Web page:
Six ways businesses can take advantage of the new cover photo rules
1. Ask your fans to “like” you.
It seems simple, but up until recently a call to action like this was forbidden on cover photos. Take this opportunity to be straightforward with your fans and give them the most direct call to action out there: “Like us!”
We recommend packaging your request around a human face and using an obvious arrow or line to point toward the “like” button on your page. You can also combine the “like us” request with a reason that someone new should “like” you. For example, “Like us to receive exclusive offers.” Sometimes you just have to ask for what you want.
2. Use your cover to generate leads.
Are you offering fans a new eBook? Releasing a new product? Have a new feature to highlight? Try adding a unique link in your cover photo that connects to an offer such as an eBook, new product, coupon or infographic. In a text announcement that takes up 20% of the cover space or less, tell your fans how to get this offer or lead them to a landing page. If you decide to use a link, remember that it will not be active, so keep the URL short and clean, because users will have to type the URL into their browser manually. Instead of using bit.ly or another shortener, because they can be difficult to retype, buy a simple domain such as “www.yourcompanyname.com/offer.” From there, you can collect names and e-mail addresses from anyone who wants to download the item. And just like that, you’ve started generating leads from your cover photo.
Here’s an example from HubSpot who used their cover photo to promote a book they were launching.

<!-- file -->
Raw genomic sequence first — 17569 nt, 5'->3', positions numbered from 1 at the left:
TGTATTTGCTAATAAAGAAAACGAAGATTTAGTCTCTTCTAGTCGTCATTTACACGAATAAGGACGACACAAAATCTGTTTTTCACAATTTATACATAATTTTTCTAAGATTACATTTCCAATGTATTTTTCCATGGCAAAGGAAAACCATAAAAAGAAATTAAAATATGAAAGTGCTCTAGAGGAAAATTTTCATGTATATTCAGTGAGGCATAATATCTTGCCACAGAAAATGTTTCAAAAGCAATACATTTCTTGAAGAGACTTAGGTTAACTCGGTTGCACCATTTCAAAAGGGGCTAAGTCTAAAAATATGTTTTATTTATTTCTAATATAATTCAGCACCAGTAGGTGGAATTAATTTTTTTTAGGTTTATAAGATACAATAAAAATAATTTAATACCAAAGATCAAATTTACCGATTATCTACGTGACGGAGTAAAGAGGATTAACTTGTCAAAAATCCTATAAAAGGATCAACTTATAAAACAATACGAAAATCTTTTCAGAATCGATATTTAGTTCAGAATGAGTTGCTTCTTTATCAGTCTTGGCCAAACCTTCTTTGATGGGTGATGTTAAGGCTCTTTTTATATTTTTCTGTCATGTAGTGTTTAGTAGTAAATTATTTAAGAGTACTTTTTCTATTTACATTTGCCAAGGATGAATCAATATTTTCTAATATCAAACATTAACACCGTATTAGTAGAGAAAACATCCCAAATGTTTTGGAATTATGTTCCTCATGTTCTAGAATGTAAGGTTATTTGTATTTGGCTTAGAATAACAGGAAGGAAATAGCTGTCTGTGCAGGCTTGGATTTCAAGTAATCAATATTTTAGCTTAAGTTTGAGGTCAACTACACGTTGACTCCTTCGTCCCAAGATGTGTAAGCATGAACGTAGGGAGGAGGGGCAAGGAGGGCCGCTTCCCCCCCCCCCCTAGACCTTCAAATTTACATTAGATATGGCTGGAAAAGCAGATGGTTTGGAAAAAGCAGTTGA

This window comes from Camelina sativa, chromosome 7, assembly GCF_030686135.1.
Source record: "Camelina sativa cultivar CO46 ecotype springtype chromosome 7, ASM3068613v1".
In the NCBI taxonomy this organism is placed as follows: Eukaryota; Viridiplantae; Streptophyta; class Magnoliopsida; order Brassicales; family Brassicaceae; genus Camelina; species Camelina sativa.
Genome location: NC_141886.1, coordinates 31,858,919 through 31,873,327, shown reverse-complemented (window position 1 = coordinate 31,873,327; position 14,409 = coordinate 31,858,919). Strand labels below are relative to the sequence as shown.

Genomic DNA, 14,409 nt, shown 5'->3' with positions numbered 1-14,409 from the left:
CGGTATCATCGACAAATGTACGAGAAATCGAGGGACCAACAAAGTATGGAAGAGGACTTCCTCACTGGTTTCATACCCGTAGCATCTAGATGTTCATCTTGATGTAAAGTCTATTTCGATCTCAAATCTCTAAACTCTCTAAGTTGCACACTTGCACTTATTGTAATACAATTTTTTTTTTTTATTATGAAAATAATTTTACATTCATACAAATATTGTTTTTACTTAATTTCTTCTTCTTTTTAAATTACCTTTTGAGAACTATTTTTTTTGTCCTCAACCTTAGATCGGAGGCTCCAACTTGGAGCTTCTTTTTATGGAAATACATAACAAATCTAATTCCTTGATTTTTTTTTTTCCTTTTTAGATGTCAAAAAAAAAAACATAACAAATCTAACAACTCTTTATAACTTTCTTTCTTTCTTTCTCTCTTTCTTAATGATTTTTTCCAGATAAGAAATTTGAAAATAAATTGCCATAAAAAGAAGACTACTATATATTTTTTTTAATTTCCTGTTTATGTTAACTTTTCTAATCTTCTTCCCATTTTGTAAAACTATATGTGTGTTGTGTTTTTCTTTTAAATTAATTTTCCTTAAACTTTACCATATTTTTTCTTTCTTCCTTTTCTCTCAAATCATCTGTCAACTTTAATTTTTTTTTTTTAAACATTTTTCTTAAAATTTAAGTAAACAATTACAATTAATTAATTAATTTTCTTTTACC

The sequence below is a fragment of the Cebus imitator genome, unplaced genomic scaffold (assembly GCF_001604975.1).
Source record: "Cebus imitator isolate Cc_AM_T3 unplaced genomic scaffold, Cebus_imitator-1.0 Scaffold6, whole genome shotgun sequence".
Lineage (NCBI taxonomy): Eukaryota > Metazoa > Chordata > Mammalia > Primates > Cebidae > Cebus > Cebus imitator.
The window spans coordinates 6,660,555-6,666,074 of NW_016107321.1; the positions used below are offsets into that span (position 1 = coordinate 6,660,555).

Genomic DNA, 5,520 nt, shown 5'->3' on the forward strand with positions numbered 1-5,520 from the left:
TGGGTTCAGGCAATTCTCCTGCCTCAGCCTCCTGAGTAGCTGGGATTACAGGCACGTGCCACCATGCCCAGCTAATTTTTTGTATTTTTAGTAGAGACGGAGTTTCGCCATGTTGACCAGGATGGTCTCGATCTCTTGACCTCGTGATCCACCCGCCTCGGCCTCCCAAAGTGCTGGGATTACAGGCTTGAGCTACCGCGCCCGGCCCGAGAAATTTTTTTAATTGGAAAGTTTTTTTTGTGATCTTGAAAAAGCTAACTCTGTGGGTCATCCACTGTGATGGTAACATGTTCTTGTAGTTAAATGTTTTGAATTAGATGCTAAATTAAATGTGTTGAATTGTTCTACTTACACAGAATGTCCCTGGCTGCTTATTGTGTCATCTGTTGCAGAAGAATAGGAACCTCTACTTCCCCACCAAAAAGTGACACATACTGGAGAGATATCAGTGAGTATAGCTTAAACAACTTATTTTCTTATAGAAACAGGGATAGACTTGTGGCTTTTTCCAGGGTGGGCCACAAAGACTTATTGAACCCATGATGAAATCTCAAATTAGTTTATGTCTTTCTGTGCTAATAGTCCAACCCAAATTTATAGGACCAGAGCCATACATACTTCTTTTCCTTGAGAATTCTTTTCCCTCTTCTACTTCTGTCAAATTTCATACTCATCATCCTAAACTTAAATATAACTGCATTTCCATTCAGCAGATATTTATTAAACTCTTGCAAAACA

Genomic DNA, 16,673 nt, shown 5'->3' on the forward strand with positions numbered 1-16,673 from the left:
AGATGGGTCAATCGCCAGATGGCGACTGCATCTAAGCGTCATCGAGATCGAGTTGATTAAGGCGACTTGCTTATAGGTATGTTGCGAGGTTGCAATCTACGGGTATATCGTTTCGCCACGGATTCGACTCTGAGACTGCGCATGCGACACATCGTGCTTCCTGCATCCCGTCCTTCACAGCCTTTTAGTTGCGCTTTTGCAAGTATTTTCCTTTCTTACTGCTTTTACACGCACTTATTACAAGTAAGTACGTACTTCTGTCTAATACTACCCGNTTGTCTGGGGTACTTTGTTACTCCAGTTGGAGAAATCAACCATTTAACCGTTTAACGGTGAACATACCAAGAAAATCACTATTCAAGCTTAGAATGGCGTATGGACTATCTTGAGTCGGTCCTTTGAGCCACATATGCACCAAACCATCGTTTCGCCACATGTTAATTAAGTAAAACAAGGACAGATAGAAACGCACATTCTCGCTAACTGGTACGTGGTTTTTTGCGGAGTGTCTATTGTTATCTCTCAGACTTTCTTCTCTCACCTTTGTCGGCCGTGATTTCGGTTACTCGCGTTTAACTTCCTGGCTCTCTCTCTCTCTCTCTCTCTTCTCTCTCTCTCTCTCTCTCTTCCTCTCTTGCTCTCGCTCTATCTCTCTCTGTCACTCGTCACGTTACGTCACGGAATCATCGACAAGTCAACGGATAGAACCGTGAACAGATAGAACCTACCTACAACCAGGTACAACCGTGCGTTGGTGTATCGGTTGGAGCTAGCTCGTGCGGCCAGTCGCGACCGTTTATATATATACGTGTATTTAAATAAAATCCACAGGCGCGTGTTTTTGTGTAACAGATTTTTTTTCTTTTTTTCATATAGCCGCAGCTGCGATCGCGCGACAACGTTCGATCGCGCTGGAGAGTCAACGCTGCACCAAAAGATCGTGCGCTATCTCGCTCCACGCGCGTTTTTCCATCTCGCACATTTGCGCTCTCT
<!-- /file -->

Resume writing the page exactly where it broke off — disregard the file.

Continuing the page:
3. Direct fans to a specific app.
Businesses and brands use Facebook applications to run contests, sweepstakes and fan-gates, as well as to build e-mail lists, tout landing pages and integrate with other social networks. Now that the rules have changed, use your cover photo to point out specific apps that are featured on your page.
A business page can have up to 12 custom apps installed; three of them can be “favorites,” meaning they will appear just below and to the right of the cover photo. Use your cover photo to direct fans to your specific apps. If you’re running a contest and the app is featured in your favorites, your cover photo could say “Enter our contest!” with an arrow pointing to the specific app thumbnail. Here’s an example of a cover photo we did when the rules were first changed.
4. Direct fans to your website.
Chances are your website is the main hub for your company and as such contains the most information about your business. Now that Facebook allows contact information in the cover photo, you can send existing and potential fans straight to your website. Maybe there is information on your website that isn’t featured anywhere else, or maybe you’re an online store and they can purchase your product off your site. As I suggested, give them a motive to head to your website.
5. Show off your contact information.
For businesses that have a big in-store presence, the new cover photo is a great way to show off all of your contact information. If you’re a clothing store, show a photo of your shop and say “Come visit us at [insert address].” This is also a good idea for a restaurant — feature your weekly special, list your address and tell your fans to come in and try it! You can also include a simple map.
6. Encourage sharing.
In my first tip, I mentioned that sometimes you just have to ask for what you want. The new cover photo is the perfect opportunity to encourage fans to share your page and your content. By putting a nice call-to-action to “share this page with your friends,” you’re reminding your fans that if they like your page, their friends might too. Hey, it doesn’t hurt to ask!
The cover photo is a powerful marketing tool for Facebook business Pages and should never be neglected. At my company, we try to change our cover photo several times a month, and we see a big response whenever we do. With the new rules, the possibilities are almost endless, so start thinking about your marketing goals and ways you can use your cover photo to reach them. If you need some guidelines to help you make sure your content doesn’t exceed the 20% text rule, check out this template. Another great resource can be found on Mari Smith’s blog.